We can say the same for UX copywriting. While UX writers used to work within a finished design, design teams are now recognizing the importance of getting their input throughout the process. Also, tools like Frontitude enable collaboration and communication with the full context of the design, helping teams work together more efficiently. This is helpful not only for designers and UX writers but also for the entire product development team.


The UX workflow 


Here’s an example of a workflow that includes both UX and UI teams:


  1. Understanding the problem and user - What is the problem to be solved? Why does it warrant being solved? Who does it affect? Who are the users? Defining them concretely is crucial, as there’s no such thing as “targeting everyone.” Whether or not you create elaborate user personas (not always necessary, by the way), it’s important to consider their pain points and concerns and to think about what, specifically, would give them value and make their lives and their experience better. 


  1. Conceptualization and research - Discussions with experts, user surveys and interviews, focus groups, and competitor analysis can help refine your understanding of the problem and zero in on a potential solution for the specific audience you’re targeting.


  1. UX design - At this stage, designers organize the structure and content with hand sketches, wireframes, and low-fidelity prototypes. These can begin as simply as pen and paper drawings, bare bones sketches of blank web pages or smartphone screens, or in basic presentation software. Eventually, the team will work in a design tool (like Sketch, Figma, or Adobe XD) where they can also include and test different versions of copy.


  1. User testing - Different iterations are tested with a number of users to get feedback. There are many different ways to do user testing, including having prospects or users verbally walk one of your team members through their thought process as they go through the product, bringing users into your office and using eye-tracking studies to see how they use the product, or using a site like UserTesting.com, which lets you set up customer/user flows and get feedback to see how users respond to them, to name a few.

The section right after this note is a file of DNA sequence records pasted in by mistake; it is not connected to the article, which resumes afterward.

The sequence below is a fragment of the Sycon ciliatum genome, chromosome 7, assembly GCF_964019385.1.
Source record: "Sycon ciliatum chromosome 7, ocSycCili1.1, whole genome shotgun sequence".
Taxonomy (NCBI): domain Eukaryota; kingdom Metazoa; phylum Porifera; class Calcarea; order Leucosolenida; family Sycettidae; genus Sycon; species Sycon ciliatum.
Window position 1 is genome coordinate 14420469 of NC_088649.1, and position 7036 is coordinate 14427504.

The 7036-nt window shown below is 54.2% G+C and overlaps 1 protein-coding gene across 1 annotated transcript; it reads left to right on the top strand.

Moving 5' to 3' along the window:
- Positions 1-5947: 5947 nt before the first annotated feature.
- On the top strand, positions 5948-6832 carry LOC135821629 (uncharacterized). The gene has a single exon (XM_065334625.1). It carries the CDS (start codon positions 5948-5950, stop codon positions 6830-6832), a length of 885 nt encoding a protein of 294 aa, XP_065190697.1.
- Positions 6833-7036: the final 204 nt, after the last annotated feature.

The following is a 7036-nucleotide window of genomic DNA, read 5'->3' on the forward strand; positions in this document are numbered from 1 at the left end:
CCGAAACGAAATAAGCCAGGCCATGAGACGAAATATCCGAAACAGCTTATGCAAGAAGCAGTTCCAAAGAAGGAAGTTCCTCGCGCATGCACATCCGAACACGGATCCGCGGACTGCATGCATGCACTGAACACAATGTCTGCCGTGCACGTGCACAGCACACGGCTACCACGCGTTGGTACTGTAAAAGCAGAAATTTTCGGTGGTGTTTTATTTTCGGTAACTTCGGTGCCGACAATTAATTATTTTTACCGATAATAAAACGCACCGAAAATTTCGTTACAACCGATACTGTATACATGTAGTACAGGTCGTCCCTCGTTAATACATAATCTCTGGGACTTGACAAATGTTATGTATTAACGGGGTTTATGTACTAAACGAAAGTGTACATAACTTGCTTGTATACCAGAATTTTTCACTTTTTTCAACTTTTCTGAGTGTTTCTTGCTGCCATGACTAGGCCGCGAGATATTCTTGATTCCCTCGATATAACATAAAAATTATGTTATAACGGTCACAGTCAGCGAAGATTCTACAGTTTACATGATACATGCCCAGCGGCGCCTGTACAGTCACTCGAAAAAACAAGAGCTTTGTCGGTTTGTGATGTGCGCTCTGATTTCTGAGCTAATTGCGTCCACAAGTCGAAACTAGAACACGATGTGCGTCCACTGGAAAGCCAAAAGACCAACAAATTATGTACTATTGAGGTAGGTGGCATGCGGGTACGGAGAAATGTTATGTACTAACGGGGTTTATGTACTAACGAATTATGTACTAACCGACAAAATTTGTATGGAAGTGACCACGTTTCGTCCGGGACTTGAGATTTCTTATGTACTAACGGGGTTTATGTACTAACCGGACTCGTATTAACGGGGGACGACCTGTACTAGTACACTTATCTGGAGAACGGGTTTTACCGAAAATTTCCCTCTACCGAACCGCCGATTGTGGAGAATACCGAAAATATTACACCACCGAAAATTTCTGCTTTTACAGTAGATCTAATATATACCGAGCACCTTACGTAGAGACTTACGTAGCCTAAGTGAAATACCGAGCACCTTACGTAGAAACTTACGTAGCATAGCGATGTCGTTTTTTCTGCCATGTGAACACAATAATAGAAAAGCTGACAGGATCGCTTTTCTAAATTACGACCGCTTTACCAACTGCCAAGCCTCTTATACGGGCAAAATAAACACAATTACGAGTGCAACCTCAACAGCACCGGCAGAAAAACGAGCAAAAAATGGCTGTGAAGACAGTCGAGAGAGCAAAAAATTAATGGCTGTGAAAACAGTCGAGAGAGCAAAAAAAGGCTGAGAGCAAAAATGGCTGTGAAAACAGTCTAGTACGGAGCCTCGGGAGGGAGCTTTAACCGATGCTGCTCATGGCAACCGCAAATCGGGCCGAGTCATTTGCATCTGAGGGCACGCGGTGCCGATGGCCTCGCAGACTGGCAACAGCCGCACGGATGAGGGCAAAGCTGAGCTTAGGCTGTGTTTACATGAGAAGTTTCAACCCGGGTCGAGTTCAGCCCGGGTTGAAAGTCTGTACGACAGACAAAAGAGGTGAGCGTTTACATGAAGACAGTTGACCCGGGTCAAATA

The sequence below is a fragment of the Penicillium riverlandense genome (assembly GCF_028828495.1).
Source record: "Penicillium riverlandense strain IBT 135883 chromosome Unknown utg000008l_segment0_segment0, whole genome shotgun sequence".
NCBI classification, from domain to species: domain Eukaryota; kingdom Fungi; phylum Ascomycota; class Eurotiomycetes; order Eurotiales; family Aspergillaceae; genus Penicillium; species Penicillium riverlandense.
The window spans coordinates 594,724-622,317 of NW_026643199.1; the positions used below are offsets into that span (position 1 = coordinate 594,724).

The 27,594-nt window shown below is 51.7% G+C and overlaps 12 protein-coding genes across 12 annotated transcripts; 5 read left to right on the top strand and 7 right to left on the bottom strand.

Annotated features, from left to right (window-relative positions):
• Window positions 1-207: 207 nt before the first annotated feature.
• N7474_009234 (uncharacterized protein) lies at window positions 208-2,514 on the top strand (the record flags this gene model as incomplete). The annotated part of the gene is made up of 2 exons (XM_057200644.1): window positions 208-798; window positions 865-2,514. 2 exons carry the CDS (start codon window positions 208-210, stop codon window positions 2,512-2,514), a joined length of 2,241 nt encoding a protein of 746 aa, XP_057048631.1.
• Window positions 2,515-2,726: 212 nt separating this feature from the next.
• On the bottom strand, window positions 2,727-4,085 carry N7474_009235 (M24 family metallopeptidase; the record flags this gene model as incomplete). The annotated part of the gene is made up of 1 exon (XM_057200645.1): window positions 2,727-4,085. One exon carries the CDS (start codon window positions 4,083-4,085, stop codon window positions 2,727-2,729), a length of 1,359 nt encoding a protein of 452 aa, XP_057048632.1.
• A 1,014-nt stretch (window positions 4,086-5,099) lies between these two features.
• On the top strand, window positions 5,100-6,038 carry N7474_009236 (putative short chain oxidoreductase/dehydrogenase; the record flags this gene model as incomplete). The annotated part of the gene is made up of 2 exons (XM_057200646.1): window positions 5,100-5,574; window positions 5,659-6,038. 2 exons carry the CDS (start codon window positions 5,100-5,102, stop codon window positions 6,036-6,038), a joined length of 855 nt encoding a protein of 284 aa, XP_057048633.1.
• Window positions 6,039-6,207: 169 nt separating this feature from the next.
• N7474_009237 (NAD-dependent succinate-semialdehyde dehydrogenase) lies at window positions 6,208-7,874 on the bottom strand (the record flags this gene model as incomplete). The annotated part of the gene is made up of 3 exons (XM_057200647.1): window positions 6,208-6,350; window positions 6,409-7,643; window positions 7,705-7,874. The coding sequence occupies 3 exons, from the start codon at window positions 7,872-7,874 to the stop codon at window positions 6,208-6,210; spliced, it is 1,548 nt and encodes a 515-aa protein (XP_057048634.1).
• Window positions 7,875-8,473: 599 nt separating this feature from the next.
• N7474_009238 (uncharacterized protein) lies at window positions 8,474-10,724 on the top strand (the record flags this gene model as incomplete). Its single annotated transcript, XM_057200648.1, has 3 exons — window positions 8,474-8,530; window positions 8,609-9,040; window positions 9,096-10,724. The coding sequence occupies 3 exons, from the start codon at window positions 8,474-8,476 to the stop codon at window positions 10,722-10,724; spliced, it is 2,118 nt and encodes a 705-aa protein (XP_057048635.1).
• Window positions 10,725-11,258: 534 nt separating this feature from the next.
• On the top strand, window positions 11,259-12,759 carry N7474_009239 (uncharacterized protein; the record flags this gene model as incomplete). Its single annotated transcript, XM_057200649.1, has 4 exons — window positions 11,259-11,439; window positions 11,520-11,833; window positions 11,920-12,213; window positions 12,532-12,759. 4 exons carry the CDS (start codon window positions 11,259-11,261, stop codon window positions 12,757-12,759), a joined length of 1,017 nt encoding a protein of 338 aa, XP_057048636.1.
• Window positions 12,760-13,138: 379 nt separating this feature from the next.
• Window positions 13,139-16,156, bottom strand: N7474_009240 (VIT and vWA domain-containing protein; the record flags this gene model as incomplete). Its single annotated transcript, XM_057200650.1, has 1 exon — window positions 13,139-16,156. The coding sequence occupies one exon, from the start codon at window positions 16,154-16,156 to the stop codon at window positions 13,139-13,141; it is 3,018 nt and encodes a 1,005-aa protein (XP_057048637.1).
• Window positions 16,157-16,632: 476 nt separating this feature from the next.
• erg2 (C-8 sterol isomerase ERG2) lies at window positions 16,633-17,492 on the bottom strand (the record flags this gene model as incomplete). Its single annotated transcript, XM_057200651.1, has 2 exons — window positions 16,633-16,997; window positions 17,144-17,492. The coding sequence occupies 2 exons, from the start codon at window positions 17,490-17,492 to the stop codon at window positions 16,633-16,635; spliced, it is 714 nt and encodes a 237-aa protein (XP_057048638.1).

1. UI design - When the UI design team takes the reins, they incorporate the visual design and interactive properties that take the user through the product. This is where the different components of the look and feel, including the design and copy, come together into one—hopefully cohesive—product. 


  1. Collaboration with developers (or, developer handoff) - The design is handed off to developers to create high-fidelity, interactive prototypes and do more user testing. The developer makes sure that the product can come to life as envisioned and that the different flows and user journeys behave as expected. 


  1. Launch and ongoing feedback and analysis - Once the product is launched, it’s over, right? Wrong. The best digital products are constantly evolving, responding to user and market needs, and incorporating new features or sunsetting problematic or irrelevant ones. So even after a product has been launched, the feedback loop stays open, with team members (often customer support, for example) continuing to gather feedback and pass it back to the product team. 


Though the steps listed show the focus on particular teams, they vary by company and product, and there is likely to be a lot of communication between the different stakeholders in the project throughout the process. 

Creating good and optimized UX workflows simply means fewer product iterations and result in quicker product launches, saving your organization time and money. Another step to supercharge your product’s user experience.